A seeming reprieve came the way of Nigeria last week when the Nigerian branch of Royal Dutch Shell announced the lifting of force majeure on exports of Bonny Light crude oil.

In a statement on Thursday, 7 July, Shell said the decision was based on the restoration of oil production at the Bonny Terminal after repairs were carried out on the Nembe Creek Trunk Line.The Nembe pipeline has a capacity of 150,000 barrels per day, according to Shell.

The oil company cited a leak in the Nembe pipeline for its declaration in May following attacks on the terminal by some militants operating in the region. However, Forcados and Brass River, two other Nigerian crude oil grades remain under force majeure owing to destruction.

The Niger Delta militants have continued to attack oil installations in the oil rich Niger Delta region. Among other demands, the warring militants want the federal government to allow the host communities to have control over their resources and pay taxes  to the government.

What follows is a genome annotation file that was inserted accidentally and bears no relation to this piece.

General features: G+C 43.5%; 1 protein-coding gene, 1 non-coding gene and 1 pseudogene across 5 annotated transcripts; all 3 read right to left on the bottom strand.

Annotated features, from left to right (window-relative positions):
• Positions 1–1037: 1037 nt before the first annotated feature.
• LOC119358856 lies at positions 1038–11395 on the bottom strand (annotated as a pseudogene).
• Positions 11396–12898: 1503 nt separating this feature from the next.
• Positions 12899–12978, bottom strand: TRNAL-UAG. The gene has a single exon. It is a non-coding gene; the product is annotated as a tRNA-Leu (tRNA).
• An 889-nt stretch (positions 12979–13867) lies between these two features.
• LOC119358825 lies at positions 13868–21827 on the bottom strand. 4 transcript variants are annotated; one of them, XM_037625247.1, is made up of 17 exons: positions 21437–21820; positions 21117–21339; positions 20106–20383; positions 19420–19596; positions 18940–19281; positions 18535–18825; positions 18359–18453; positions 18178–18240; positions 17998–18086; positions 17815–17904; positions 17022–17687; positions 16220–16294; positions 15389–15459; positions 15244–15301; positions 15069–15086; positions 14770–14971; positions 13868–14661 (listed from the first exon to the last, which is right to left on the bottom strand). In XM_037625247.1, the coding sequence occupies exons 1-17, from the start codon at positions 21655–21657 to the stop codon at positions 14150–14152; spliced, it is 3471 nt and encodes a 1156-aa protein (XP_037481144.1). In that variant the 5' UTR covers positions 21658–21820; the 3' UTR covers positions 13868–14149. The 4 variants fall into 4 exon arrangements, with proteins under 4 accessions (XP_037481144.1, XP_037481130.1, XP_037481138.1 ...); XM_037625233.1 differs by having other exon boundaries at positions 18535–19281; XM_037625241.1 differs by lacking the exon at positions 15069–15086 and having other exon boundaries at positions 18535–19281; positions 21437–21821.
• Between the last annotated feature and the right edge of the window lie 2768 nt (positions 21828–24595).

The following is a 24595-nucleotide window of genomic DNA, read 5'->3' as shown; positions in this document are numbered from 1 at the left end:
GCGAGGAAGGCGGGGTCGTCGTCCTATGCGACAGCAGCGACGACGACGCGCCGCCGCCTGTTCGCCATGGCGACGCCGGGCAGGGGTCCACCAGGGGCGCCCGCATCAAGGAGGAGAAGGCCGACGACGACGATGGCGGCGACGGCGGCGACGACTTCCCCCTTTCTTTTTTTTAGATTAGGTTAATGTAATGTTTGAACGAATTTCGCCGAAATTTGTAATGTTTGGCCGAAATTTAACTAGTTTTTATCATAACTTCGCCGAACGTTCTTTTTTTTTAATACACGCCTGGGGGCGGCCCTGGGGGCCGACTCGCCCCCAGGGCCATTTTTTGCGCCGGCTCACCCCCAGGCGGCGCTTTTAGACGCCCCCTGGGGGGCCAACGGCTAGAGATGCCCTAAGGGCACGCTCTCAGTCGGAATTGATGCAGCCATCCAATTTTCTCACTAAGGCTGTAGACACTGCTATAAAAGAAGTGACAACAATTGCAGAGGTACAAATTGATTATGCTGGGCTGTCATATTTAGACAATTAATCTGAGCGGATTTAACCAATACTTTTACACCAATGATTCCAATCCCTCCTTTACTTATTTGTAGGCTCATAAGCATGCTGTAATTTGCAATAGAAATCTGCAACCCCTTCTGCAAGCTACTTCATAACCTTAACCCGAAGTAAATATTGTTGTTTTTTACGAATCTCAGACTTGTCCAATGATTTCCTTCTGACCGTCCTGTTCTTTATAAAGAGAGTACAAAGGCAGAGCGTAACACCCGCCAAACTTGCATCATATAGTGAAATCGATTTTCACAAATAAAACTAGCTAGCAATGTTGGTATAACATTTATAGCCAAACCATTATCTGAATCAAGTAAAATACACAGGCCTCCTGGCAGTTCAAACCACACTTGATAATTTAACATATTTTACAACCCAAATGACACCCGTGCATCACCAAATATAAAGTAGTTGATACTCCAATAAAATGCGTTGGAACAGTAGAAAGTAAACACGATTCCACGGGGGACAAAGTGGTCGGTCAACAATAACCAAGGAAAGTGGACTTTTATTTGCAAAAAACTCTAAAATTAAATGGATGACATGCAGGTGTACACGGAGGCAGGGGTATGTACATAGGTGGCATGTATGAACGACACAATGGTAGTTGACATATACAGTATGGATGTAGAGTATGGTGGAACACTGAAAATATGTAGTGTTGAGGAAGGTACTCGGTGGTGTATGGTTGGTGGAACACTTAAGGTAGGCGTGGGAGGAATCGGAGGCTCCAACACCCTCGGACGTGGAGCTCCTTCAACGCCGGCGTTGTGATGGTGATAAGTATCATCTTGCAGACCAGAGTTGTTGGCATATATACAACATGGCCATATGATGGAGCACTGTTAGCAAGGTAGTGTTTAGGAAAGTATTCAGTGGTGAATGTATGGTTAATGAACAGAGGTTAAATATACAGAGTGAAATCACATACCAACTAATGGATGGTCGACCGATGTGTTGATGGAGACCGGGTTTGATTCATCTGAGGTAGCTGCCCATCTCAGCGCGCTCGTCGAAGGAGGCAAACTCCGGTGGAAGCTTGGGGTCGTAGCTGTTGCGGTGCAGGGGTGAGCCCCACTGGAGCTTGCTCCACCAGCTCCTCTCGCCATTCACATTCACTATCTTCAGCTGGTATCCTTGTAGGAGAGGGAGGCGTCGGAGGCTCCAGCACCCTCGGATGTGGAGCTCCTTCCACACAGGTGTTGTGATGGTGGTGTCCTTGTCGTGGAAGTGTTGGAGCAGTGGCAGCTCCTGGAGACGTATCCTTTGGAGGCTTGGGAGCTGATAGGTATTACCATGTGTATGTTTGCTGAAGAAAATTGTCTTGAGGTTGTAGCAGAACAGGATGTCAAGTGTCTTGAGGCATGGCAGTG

They are also angry that majority of the oil blocks in the region are owned by Northerners, where president Muhammadu Buhari is from. The militants added that the present government has marginalized them. The attacks on the oil facilities caused Nigeria to lose its position as Africa’s largest oil exporter to Angola. Revenue from Oil accounts for about 70 percent of the federal government’s income.

Maureen Nzeogu
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